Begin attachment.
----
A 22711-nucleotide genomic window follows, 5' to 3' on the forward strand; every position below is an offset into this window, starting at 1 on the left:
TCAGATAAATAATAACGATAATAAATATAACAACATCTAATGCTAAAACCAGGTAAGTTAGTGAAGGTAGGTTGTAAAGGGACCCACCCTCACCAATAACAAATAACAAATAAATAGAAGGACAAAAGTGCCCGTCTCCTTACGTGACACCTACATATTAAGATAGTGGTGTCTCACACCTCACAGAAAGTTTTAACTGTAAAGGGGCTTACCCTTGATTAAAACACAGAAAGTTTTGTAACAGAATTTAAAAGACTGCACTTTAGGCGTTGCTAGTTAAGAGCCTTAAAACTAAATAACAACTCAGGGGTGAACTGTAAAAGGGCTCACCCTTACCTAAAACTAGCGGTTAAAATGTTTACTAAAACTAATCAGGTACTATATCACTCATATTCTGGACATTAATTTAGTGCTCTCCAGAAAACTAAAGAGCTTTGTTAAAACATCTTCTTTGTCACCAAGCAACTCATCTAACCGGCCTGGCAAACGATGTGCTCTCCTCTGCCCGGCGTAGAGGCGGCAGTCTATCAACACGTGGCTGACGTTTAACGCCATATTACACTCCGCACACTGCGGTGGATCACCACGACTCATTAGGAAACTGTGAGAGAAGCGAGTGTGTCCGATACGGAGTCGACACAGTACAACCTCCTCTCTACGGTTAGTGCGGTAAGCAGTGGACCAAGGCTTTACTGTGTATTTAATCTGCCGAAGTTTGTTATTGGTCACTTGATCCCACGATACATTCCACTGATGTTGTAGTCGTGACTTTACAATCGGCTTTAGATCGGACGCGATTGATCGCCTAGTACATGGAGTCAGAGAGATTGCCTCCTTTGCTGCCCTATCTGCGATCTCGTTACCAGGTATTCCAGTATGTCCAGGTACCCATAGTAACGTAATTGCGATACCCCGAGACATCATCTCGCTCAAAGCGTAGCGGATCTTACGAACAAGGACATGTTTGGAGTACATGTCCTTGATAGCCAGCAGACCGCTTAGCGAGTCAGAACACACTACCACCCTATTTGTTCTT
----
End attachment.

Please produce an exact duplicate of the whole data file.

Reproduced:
A 22711-nucleotide genomic window follows, 5' to 3' on the forward strand; every position below is an offset into this window, starting at 1 on the left:
TCAGATAAATAATAACGATAATAAATATAACAACATCTAATGCTAAAACCAGGTAAGTTAGTGAAGGTAGGTTGTAAAGGGACCCACCCTCACCAATAACAAATAACAAATAAATAGAAGGACAAAAGTGCCCGTCTCCTTACGTGACACCTACATATTAAGATAGTGGTGTCTCACACCTCACAGAAAGTTTTAACTGTAAAGGGGCTTACCCTTGATTAAAACACAGAAAGTTTTGTAACAGAATTTAAAAGACTGCACTTTAGGCGTTGCTAGTTAAGAGCCTTAAAACTAAATAACAACTCAGGGGTGAACTGTAAAAGGGCTCACCCTTACCTAAAACTAGCGGTTAAAATGTTTACTAAAACTAATCAGGTACTATATCACTCATATTCTGGACATTAATTTAGTGCTCTCCAGAAAACTAAAGAGCTTTGTTAAAACATCTTCTTTGTCACCAAGCAACTCATCTAACCGGCCTGGCAAACGATGTGCTCTCCTCTGCCCGGCGTAGAGGCGGCAGTCTATCAACACGTGGCTGACGTTTAACGCCATATTACACTCCGCACACTGCGGTGGATCACCACGACTCATTAGGAAACTGTGAGAGAAGCGAGTGTGTCCGATACGGAGTCGACACAGTACAACCTCCTCTCTACGGTTAGTGCGGTAAGCAGTGGACCAAGGCTTTACTGTGTATTTAATCTGCCGAAGTTTGTTATTGGTCACTTGATCCCACGATACATTCCACTGATGTTGTAGTCGTGACTTTACAATCGGCTTTAGATCGGACGCGATTGATCGCCTAGTACATGGAGTCAGAGAGATTGCCTCCTTTGCTGCCCTATCTGCGATCTCGTTACCAGGTATTCCAGTATGTCCAGGTACCCATAGTAACGTAATTGCGATACCCCGAGACATCATCTCGCTCAAAGCGTAGCGGATCTTACGAACAAGGACATGTTTGGAGTACATGTCCTTGATAGCCAGCAGACCGCTTAGCGAGTCAGAACACACTACCACCCTATTTGTTCTT